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Moving Toward Strategic Planning

Unique To Healthcare
PETER M . GINTER, P H . D . , AND LINDA E. SWAYNE, P H . D .

T H E TWO FEATURE ARTICLES in this issue present the state of tlie art in and
the application of strategic healthcare planning.

THE TEN BEST PRACTICES AND FOUR STAGES OF


SOPHISTICATION
In examining the state of the art, Alan Zuckerman identifies ten best prac-
tices. Apparently, performing well on the first nine of the ten positions an
organization at stage two in his four-stage model of strategic planning sophis-
tication. Performing well on number tenmanaging strategicallyvaults an
organization into stage three. To achieve the highest level of sophistication
(stage four), Zuckerman proposes that the organization needs to employ an
additional five practices drawn from "pathbreaking" companies outside of
healthcare.
Zuckerman asks, "What should healthcare organizations do to increase
the rigor and sophistication of their strategic planning practices?" One might
argue, "Nothing!" If planners and executives are in agreement and pleased
with the results (as reported in his study), perhaps making strategic planning
more complicated and time consuming (rigorous and sophisticated) may not
be such a great idea. His assumption seems to be that "more advanced" will
mean more effective in the long run, but at the margin, the time or cost
required or the degree of effectiveness gained may not be worth the effort.
Zuckerman's best practices are separated into five that are related to the prod-
uct and five that address the process of strategic planning. Only the fifth prac-
tice, achieve real benefits, is actually a product; all the rest are processesthe
means and not ends in themselves. Furthermore, all ten best practices are not
created equal, but rather several serve as inputs to others. In addition, the five

Peter M. Ginter, Ph.D., is professor and chair ofthe department of health care
organization and policy at the School of Public Health ofthe University of
Alabama at Birmingham; Linda E. Swayne, Ph.D., is professor and chair ofthe
marketing department and interim chair ofthe management department in the
Belk College of Business, The University of North Carolina at Charlotte.

PETER M . G I N T E R A N D L I N D A E. SWAYNE 33
practices (planning characteristics) out- may be applied to any industry. "Fine
lined by Zuckerman and drawn from grain" (stage four) practices may or may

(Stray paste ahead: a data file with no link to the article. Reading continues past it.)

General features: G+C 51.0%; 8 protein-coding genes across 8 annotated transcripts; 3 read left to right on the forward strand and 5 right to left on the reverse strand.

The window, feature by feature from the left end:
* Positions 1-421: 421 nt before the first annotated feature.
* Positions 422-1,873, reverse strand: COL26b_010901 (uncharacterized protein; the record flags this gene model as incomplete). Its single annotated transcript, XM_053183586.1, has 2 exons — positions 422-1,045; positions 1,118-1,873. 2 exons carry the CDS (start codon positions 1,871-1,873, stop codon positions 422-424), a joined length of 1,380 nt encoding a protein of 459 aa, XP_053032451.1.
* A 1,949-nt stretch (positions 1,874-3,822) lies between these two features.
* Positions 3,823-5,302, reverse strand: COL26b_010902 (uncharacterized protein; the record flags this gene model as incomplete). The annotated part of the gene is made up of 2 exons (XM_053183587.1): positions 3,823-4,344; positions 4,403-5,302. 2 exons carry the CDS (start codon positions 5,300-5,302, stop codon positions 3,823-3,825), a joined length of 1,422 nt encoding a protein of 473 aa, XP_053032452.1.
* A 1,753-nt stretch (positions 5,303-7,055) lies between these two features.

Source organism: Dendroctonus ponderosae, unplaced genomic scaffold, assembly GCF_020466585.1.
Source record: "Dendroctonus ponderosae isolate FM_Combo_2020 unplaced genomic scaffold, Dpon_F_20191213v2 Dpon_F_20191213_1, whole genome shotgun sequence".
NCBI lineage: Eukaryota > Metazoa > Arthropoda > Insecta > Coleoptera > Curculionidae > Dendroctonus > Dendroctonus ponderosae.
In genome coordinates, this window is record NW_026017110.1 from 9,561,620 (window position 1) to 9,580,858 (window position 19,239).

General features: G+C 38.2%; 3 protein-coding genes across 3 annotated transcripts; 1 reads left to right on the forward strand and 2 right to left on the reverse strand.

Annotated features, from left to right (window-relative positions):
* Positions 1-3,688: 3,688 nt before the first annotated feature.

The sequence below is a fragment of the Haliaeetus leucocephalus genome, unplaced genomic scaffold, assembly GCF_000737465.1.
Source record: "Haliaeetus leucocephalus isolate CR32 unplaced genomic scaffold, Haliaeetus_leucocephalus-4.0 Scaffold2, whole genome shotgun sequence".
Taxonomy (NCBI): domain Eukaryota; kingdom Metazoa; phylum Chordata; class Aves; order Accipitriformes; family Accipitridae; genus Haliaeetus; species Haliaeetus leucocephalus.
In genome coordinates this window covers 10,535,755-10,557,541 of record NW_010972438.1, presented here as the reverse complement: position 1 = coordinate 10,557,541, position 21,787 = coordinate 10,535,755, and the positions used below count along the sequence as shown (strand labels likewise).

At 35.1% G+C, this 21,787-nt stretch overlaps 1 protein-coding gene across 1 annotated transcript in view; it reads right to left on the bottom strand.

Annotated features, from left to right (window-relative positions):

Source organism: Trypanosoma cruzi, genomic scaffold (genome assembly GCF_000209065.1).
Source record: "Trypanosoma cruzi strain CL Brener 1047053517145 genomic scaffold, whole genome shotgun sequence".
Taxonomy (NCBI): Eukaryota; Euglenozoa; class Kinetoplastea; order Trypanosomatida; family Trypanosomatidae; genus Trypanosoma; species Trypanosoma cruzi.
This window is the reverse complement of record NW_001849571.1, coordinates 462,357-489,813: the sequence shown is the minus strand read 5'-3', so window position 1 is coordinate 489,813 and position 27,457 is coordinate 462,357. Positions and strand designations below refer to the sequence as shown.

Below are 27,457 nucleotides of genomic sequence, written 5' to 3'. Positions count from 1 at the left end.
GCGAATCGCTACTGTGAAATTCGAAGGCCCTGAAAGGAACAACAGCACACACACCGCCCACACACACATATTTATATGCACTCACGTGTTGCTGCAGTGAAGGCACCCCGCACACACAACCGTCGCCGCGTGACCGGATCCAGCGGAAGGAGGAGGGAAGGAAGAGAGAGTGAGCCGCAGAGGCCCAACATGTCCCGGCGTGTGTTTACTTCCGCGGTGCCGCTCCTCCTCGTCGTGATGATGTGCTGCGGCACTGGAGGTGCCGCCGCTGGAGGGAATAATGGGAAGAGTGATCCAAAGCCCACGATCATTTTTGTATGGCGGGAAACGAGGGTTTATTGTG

pathbreaking companies outside ofthe not apply. Healthcare needs to defme its
healthcare sector are actually "characteris- own stage-four strategic planning quali-
tics" or "qualities" for performing the ten ties. Unique considerations might
best practices. include the following.

1. Some strategic alternatives available to


STAGE-FOUR STRATEGIC PLANNING
non-healthcare organizations may not be
FOR HEALTHCARE
realistic for many healthcare organizations.
For years we have advocated that health-
For example, unrelated diversification or
care organizations should adopt strategic
vertical integration may not be viable, as
management practices developed in the
organizations with a single dominant core
business sectorespecially considering
business that is both capital intensive and
the relatively long history of strategic
human intensive have considerable diffi-
planning in business and the relatively
culty operating successfully outside of that
short history of its use in healthcare. Cer-
core. Further, service area limitations
tainly, in the late 1980s and 1990s many
restrict market expansion (market devel-
healthcare organizations had much to
opment) for many services. New technolo-
learn from pathbreaking companies. It
gies and techniques are often developed
appears that this approach has, for the
by outsiders (drug companies, research
most part, worked pretty well. As a result,
institutions, teaching hospitals, equip-
healthcare organizations have come a
ment manufacturers, robotics companies)
long way in installing strategic planning
and therefore many heathcare organiza-
and management practices since their
tions' product development strategies take
cost-plus protective covering was ripped
a very narrow focus. Finally, contraction
away in the mid-1980s.
strategies are limited for some healthcare
organizations because services may be
Transferability mandated, mission required, or needed by